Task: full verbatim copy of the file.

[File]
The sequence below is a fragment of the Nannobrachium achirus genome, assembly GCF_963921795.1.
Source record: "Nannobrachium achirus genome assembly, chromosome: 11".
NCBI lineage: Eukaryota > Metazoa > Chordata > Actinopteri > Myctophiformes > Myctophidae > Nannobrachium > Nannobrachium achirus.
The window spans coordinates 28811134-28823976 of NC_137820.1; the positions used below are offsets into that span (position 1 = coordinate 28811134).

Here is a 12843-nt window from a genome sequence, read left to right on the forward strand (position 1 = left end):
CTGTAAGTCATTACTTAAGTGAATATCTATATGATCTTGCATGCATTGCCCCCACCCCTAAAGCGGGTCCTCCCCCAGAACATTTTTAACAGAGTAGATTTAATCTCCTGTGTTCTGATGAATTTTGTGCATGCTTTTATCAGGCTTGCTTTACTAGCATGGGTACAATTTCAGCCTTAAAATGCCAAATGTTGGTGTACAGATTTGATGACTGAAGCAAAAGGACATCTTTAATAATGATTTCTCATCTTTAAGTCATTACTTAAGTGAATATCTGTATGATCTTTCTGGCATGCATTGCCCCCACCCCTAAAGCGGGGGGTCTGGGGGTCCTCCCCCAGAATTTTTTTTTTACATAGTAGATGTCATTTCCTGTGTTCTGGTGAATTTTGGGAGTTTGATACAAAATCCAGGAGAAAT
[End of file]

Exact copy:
The sequence below is a fragment of the Nannobrachium achirus genome, assembly GCF_963921795.1.
Source record: "Nannobrachium achirus genome assembly, chromosome: 11".
NCBI lineage: Eukaryota > Metazoa > Chordata > Actinopteri > Myctophiformes > Myctophidae > Nannobrachium > Nannobrachium achirus.
The window spans coordinates 28811134-28823976 of NC_137820.1; the positions used below are offsets into that span (position 1 = coordinate 28811134).

Here is a 12843-nt window from a genome sequence, read left to right on the forward strand (position 1 = left end):
CTGTAAGTCATTACTTAAGTGAATATCTATATGATCTTGCATGCATTGCCCCCACCCCTAAAGCGGGTCCTCCCCCAGAACATTTTTAACAGAGTAGATTTAATCTCCTGTGTTCTGATGAATTTTGTGCATGCTTTTATCAGGCTTGCTTTACTAGCATGGGTACAATTTCAGCCTTAAAATGCCAAATGTTGGTGTACAGATTTGATGACTGAAGCAAAAGGACATCTTTAATAATGATTTCTCATCTTTAAGTCATTACTTAAGTGAATATCTGTATGATCTTTCTGGCATGCATTGCCCCCACCCCTAAAGCGGGGGGTCTGGGGGTCCTCCCCCAGAATTTTTTTTTTACATAGTAGATGTCATTTCCTGTGTTCTGGTGAATTTTGGGAGTTTGATACAAAATCCAGGAGAAAT